According to the Oxford English Dictionary, "In English, the form hurrah is literary and dignified; hooray is usual in popular acclamation".
In common usage, such as cheers at sporting events and competitions, the speaker need not make distinction, and the words are distinguished by regional dialect and accent.
Whatever its origins, it has seen occasional literary use since at least the time of Shakespeare, as the first use was in 1573, according to Merriam-Webster.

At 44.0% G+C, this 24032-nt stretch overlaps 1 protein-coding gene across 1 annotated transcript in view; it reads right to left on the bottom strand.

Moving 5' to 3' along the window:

It is named for a famous scene in the last season of , where main character Nate suffers a brain embolism.The origin of the word in its various forms is not clear, but it may have been influenced by war cries from various languages: the Oxford English Dictionary (OED) suggests Danish, Swedish, Dutch, Russian and Prussian words that may have played a part. The OED notes that in the 17th and 18th centuries, it was identified as a sailor's cheer or salute, and suggests that it was possibly related to words like heeze and hissa, which are cognates of hoist. Jack Weatherford asserts that it comes from the Mongolian Hurree; used by Mongol armies, and spread throughout the world during the Mongol Empire of the 13th century, By looking at the poetry and writings of the late 1700's you see words like say, play, and day which are used to rhyme with Huzza. In the 18th and early 19th centuries, three 'huzzahs' were given by British infantry before a bayonet charge, as a way of building morale and intimidating the enemy. Anything that falls under Wangst and Deus Angst Machina runs the risk of falling under Narm, as what is to be sad can instead come across as over-the-top ridiculous and absurd.In subtitled anime, Narms are often created through the use of badly used English.